[sword-devel] Re: Greek accents

Chris Little chrislit at crosswire.org
Fri Apr 29 00:17:31 MST 2005

You can change the default Greek font in FireFox (maybe Mozilla, 
Netscape, & Safari?) using the about:config screen. 
font.name.sans-serif.el is the attribute you would need to change. 
Changing it to Code2000 improved rendering of the decomposed version 
considerably, but there remain some errors.


Troy A. Griffitts wrote:
> Awesome!  Thanks for all this info!  We've been throwing around ideas on 
> our developers' forum.  I'll forward your findings.  Missed the 
> screenshot, though.  Looking forward to spending some time together soon!
>     -Troy.
> Christian Computer Art wrote:
>> I've had a play with the Greek fonts. The problem is, as I suggested, 
>> that the unicode fonts given free with Windows are not good enough. 
>> The best one is Arial, which your style sheet encourages Windows to 
>> use. But even Arial is no good at the more complex combinations of 
>> breathings and accents, which are quite common in accented NTs. Modern 
>> Greek doesn't bother with them, so Arial doesn't bother.
>> You need to persuade people to get a 'scholarly' unicode font. I 
>> recommend the free Cardo font, which has very good Hebrew as well as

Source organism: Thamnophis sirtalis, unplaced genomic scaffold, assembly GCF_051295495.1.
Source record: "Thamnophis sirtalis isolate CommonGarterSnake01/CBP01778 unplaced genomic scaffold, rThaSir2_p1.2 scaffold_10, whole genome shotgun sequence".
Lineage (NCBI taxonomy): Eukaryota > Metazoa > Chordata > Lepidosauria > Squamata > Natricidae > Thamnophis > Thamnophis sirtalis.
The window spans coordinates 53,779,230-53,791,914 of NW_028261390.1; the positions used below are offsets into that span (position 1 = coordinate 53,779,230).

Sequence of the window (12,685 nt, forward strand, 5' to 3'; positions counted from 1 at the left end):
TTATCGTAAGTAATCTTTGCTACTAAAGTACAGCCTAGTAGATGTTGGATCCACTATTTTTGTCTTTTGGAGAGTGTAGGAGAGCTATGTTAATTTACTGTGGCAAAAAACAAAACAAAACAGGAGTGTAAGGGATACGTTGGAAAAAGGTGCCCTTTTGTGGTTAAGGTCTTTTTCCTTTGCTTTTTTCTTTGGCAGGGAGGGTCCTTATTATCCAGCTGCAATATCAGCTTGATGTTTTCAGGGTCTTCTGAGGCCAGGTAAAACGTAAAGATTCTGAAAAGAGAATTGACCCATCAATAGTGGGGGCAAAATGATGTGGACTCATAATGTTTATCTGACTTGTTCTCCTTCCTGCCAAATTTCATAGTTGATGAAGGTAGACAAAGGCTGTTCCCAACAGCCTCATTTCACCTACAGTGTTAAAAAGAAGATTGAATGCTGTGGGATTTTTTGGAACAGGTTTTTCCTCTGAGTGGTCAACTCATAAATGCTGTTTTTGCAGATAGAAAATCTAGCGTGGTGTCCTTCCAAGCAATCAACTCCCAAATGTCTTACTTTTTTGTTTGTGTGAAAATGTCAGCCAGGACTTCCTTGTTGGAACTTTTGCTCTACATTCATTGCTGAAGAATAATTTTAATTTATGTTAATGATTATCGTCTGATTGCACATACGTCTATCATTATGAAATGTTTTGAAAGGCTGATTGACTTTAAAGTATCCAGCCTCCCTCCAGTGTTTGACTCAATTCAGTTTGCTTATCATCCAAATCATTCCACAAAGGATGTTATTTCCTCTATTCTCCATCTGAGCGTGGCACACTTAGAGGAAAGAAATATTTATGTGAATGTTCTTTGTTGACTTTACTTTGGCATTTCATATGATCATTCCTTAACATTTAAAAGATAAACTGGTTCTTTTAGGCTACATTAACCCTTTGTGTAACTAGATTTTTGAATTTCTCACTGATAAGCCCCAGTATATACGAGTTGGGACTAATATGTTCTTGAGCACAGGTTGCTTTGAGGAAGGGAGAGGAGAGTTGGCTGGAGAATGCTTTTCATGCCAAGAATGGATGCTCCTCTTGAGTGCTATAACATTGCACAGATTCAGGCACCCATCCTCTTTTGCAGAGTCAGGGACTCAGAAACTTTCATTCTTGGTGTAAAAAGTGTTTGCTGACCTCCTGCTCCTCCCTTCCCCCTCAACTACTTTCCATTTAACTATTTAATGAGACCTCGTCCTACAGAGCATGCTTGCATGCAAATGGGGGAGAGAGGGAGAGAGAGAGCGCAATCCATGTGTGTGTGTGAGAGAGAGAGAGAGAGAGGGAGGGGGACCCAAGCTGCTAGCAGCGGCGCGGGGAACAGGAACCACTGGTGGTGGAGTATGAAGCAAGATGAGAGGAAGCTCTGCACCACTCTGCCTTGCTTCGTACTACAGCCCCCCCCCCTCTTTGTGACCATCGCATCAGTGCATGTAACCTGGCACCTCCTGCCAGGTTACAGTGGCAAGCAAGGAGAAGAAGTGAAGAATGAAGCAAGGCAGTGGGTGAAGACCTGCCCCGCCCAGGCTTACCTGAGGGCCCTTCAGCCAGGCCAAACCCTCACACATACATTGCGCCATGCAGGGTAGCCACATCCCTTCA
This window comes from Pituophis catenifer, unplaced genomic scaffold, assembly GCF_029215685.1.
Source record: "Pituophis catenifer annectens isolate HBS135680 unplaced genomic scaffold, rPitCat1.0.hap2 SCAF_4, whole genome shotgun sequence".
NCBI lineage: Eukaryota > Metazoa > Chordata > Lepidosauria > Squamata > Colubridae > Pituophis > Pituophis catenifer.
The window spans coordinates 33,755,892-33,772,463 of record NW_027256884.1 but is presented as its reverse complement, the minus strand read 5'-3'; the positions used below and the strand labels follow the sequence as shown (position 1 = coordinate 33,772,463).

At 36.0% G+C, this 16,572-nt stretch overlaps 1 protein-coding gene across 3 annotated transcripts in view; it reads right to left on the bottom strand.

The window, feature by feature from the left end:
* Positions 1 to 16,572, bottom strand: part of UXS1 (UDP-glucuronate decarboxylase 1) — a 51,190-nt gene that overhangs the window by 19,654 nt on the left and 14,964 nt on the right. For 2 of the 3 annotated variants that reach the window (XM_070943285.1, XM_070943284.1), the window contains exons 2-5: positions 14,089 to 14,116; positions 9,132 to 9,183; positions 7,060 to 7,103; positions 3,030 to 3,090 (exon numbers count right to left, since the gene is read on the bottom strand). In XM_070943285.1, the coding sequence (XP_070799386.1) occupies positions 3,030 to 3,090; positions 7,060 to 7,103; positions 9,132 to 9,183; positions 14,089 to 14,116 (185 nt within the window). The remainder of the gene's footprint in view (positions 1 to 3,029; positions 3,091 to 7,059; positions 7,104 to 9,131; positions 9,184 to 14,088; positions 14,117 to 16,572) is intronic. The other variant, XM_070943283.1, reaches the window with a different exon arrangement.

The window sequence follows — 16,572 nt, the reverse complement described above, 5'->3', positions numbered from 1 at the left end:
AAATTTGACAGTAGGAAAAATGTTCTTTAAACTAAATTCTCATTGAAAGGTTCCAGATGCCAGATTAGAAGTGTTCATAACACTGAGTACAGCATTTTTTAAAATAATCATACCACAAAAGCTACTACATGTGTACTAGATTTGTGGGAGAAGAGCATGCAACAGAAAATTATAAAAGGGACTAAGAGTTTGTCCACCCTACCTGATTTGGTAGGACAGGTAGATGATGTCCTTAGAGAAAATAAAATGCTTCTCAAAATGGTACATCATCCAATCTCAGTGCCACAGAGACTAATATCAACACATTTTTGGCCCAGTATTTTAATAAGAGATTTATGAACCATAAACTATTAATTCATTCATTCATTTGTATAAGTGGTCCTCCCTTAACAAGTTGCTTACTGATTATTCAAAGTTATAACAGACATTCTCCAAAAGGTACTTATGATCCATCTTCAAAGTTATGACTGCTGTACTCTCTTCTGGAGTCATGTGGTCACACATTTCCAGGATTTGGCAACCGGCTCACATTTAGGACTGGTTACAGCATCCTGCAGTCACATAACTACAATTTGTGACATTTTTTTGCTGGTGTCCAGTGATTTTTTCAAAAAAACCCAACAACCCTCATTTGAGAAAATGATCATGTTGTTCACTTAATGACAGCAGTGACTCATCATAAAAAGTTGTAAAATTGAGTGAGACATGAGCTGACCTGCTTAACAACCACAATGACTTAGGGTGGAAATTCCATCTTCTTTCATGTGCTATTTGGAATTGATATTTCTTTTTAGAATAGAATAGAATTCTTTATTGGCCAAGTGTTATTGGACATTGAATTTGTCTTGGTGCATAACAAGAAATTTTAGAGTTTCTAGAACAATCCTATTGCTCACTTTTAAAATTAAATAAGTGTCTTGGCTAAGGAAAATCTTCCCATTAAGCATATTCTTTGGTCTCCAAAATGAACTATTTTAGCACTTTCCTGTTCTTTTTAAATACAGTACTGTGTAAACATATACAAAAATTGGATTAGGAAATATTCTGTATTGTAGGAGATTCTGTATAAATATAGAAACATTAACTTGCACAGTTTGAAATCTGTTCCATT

>> superlative Greek and all the rare medieval symbols found in 
>> theological texts. The font style of the Latin part is very similar to 
>> Times, and the Greek is a good compromise between being simple enough 
>> to look good on the screen and fancy enough to look good on paper.
>> The only free font which is better is TITUS, which has Syriac as well 
>> as Hebrew and Greek. But each user has to sign a personal declaration, 
>> so you can't just put the font on your web page, ready for download.
>> The Cardo font is available from David Perry's site, but I would 
>> recommend that they download it as part of the Tyndale Unicode Font 
>> Kit, which includes keyboards and an installation program - see 
>> http://www.tyndale.cam.ac.uk/Tyndale/Fonts.htm
>> That will give them an easy way to write Hebrew & Greek, as well as 
>> read your web pages.
>> Change the style sheet to read: font-family: Cardo,"Trebuchet MS", 
>> verdana, lucida, arial, helvetica, sans-serif;
>> You also need to tell them to make the Browser use Cardo. For IE6: 
>> Click on "Tools", "Internet Options", "Fonts"
>> For the Language Script "Latin based" set the "Web page font" to "Cardo"
>> I attach a screenshot. I made it by copying the source of a page and 
>> inserting the font-family line. It also works wonders for your Hebrew, 
>> which looks OK but ugly with Windows fonts.
>> David
>> |   ///       David Instone-Brewer               |   dib       
>> Christian Computer Art           |    ^        Email: 
>> David2004 at CC-Art.com           |   \_/       Web: http://www.CC-Art.com/ 
>> 33 Bramley Way, Hardwick, Cambridge, CB3 7XD, UK   Tel:  UK 01954 210009
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